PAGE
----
A&L: What do you think has caused this shift? Is it a generational thing?

KB: I do have a theory. It think it’s all connected to a certain DIY mentality. Musicians used to wait for the right opportunities to come up to do things. If you wanted to have a CD, you had to wait to go through a label and have this elaborate process. If it happens it’s this miracle and if not, you just keep trudging along until something happens. Now, if you want to make a recording, you do it yourself.

We saw a few people start to do that as early as the ‘60s and ‘70s — people like Steve Reiche and Phillip Glass. They wanted to play their music so they created the Phillip Glass ensemble or the Steve Reich players or whatever and they would just get out and play their stuff. I think that influenced this younger generation who don’t really see this line between composing and performing.

They also don’t see a line between styles, which I think started to change when I was a student. We used to use this silly word a lot — ‘crossover’ — and it’s silly because it’s kind of an antiquated term in that if you use it now, you show your age and it shows a lack of understanding of what’s really going on. There’s nothing to cross over anymore. People just do what they hear. The music they write is just the sum of their listening experiences that have influenced them and those can come from anywhere now.

A&L: What’s the inspiration for you to compose and perform your own music?

KB: I think it’s to hear work that you can create. For the first 10 years of my career I never played any of my own music and I only wrote music for other people. I played a lot of new music — I was in a string quartet for six years, called the Flux Quartet, that focused only on new music. I enjoyed playing other people’s music and I enjoyed other people playing my music, but I kept them pretty separate.

And then over the years I just realized that wasn’t necessary. It wasn’t only OK but it was also really fun to play my own music and I began heading more and more in that direction. These days, as a performer, I am mostly working on my own stuff — either my own music for solo viola or viola and piano with my wife Monica. I also wrote a concerto for amplified viola and orchestra that I performed last year. So I’m interested in developing this repertoire for my instrument based on my experience.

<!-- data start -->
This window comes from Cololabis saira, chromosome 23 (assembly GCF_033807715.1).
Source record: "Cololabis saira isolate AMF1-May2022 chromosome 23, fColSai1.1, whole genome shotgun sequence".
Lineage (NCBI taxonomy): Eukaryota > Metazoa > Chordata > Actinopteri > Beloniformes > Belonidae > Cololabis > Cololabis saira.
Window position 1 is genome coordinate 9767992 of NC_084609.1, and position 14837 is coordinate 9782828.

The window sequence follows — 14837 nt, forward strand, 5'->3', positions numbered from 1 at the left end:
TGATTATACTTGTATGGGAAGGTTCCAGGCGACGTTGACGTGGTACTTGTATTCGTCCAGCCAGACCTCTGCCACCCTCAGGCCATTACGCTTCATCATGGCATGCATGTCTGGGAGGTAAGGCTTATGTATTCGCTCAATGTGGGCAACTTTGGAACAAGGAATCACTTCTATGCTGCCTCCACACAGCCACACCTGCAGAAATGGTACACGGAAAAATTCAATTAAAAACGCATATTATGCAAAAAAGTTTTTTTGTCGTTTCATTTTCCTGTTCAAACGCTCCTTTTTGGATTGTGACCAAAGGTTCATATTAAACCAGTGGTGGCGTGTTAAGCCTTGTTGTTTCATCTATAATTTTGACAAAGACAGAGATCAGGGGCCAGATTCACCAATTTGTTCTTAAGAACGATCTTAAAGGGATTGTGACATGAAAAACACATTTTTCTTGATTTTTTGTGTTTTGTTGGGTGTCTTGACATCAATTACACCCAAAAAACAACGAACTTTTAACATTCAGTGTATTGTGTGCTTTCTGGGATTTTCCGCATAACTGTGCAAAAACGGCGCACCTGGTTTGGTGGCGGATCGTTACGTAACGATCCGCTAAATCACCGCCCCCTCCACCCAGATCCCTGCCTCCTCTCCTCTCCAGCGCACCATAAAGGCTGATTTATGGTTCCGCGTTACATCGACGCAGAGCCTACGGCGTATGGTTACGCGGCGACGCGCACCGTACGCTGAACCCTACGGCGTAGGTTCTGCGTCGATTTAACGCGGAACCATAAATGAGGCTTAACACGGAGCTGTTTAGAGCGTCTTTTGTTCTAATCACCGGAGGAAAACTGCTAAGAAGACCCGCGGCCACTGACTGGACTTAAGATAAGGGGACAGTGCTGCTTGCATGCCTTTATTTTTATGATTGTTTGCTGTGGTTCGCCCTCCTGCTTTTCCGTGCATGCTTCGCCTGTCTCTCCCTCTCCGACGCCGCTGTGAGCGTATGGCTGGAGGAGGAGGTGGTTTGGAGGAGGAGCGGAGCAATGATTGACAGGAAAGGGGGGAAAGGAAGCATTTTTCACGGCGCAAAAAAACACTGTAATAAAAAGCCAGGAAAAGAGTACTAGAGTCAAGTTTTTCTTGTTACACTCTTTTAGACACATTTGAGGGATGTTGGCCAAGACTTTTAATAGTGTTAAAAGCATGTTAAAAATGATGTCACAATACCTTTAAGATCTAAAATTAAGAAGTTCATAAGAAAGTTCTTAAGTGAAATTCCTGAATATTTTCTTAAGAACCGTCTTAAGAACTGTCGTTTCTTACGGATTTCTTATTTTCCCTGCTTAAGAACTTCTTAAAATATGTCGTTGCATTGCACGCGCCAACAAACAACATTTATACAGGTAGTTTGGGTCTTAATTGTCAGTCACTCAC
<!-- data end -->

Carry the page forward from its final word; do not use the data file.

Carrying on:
A&L: Camerata PYP will be performing your piece Supermaximum at their upcoming concert. What is the story behind that piece?

KB: People often ask me how I get inspired to write music and the truth is I have no idea. All I know is that I should always be prepared to be inspired by whatever I encounter. I was in the car with my wife and we were listening to an audiobook on a drive up to Vermont from Brooklyn; it was a potboiler mystery kind of thing. Super-maximum was the term for the highest level of incarceration security in the country. 

I don’t remember much else about that book, but I do remember that word — I wanted to call this piece Supermaximum, but I didn’t know why. It got me thinking about the idea of incarceration and it led me to the music of chain gang singing in the prison camps in the Jim Crow South. It’s a rare example of a group of people who are enduring this inhumane treatment and they chose to respond not with violence, but with art. That seemed so interesting to me.

So in this piece Supermaximum I use a lot of chain gang singing influences, and I take that music and transport it into something else that’s uplifting and transcends the circumstance as if to suggest that it’s these people being uplifted from this horrible situation. Maybe the word then turns into an equation of the more you have to endure, the more inhumanity you experience, the more compassion necessary to uplift you, so it ends with this super-maximum joyfulness that lifts these people out of their situation.

I think it’s kind of perfect for a younger group because they will have a good feel for the energy and the rhythm in the piece.

A&L: This is the second time a PYP orchestra has performed one of your pieces. How does it feel to close that circle?

KB: I have had a few youth orchestras throughout the country perform my music before and it’s great, but there is always something special about coming back to Portland and having the PYP play my music. I genuinely feel that I have been fortunate in what I have been able to do in my career. I’ve gone all over the world, I’ve done things I never dreamed I would be able to do, and I live in the artistic capital of the country and one of the artistic capitals of the world. But there is nothing more rewarding than coming back to Portland and having musicians from my hometown playing stuff I wrote. It really connects me back to when I was here and I wanted so badly to do stuff like this. So to actually have it happen, it really does have this feeling of a dream being realized.

Kenji Bunch violist composer Portland Youth Philharmonic

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Violist Kenji Bunch Performs '?toufe?'

Kenji Bunch is known for infusing a variety of musical influences in classical compositions. In '?toufe?', a piece he wrote as a tribute to the survivors of Hurricane Katrina, you can hear the sounds of Delta blues, Cajun fiddle and even an electric guitar-like wail toward the end.